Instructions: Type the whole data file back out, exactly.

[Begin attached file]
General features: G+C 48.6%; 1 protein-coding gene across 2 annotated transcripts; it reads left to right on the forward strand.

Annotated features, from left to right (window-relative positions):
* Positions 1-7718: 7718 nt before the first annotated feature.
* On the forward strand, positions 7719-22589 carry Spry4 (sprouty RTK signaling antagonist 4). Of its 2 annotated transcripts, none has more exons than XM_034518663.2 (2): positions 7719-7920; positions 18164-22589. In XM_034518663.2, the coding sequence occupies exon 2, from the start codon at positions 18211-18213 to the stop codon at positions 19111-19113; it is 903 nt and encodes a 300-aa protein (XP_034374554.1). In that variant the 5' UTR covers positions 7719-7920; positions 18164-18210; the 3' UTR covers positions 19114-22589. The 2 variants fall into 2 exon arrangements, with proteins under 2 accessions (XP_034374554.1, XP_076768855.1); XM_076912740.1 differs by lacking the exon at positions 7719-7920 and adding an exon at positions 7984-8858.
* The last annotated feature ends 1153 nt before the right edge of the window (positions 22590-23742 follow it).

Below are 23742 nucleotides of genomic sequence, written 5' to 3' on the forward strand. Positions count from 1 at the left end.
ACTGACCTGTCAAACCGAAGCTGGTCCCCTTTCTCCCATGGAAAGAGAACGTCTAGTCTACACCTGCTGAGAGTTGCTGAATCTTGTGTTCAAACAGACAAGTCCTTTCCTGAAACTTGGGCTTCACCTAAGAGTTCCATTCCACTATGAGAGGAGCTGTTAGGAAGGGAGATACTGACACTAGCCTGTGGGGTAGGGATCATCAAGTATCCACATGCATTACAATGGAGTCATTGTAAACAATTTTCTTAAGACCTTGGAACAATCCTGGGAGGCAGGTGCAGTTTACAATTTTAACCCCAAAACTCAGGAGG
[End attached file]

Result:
General features: G+C 48.6%; 1 protein-coding gene across 2 annotated transcripts; it reads left to right on the forward strand.

Annotated features, from left to right (window-relative positions):
* Positions 1-7718: 7718 nt before the first annotated feature.
* On the forward strand, positions 7719-22589 carry Spry4 (sprouty RTK signaling antagonist 4). Of its 2 annotated transcripts, none has more exons than XM_034518663.2 (2): positions 7719-7920; positions 18164-22589. In XM_034518663.2, the coding sequence occupies exon 2, from the start codon at positions 18211-18213 to the stop codon at positions 19111-19113; it is 903 nt and encodes a 300-aa protein (XP_034374554.1). In that variant the 5' UTR covers positions 7719-7920; positions 18164-18210; the 3' UTR covers positions 19114-22589. The 2 variants fall into 2 exon arrangements, with proteins under 2 accessions (XP_034374554.1, XP_076768855.1); XM_076912740.1 differs by lacking the exon at positions 7719-7920 and adding an exon at positions 7984-8858.
* The last annotated feature ends 1153 nt before the right edge of the window (positions 22590-23742 follow it).

Below are 23742 nucleotides of genomic sequence, written 5' to 3' on the forward strand. Positions count from 1 at the left end.
ACTGACCTGTCAAACCGAAGCTGGTCCCCTTTCTCCCATGGAAAGAGAACGTCTAGTCTACACCTGCTGAGAGTTGCTGAATCTTGTGTTCAAACAGACAAGTCCTTTCCTGAAACTTGGGCTTCACCTAAGAGTTCCATTCCACTATGAGAGGAGCTGTTAGGAAGGGAGATACTGACACTAGCCTGTGGGGTAGGGATCATCAAGTATCCACATGCATTACAATGGAGTCATTGTAAACAATTTTCTTAAGACCTTGGAACAATCCTGGGAGGCAGGTGCAGTTTACAATTTTAACCCCAAAACTCAGGAGG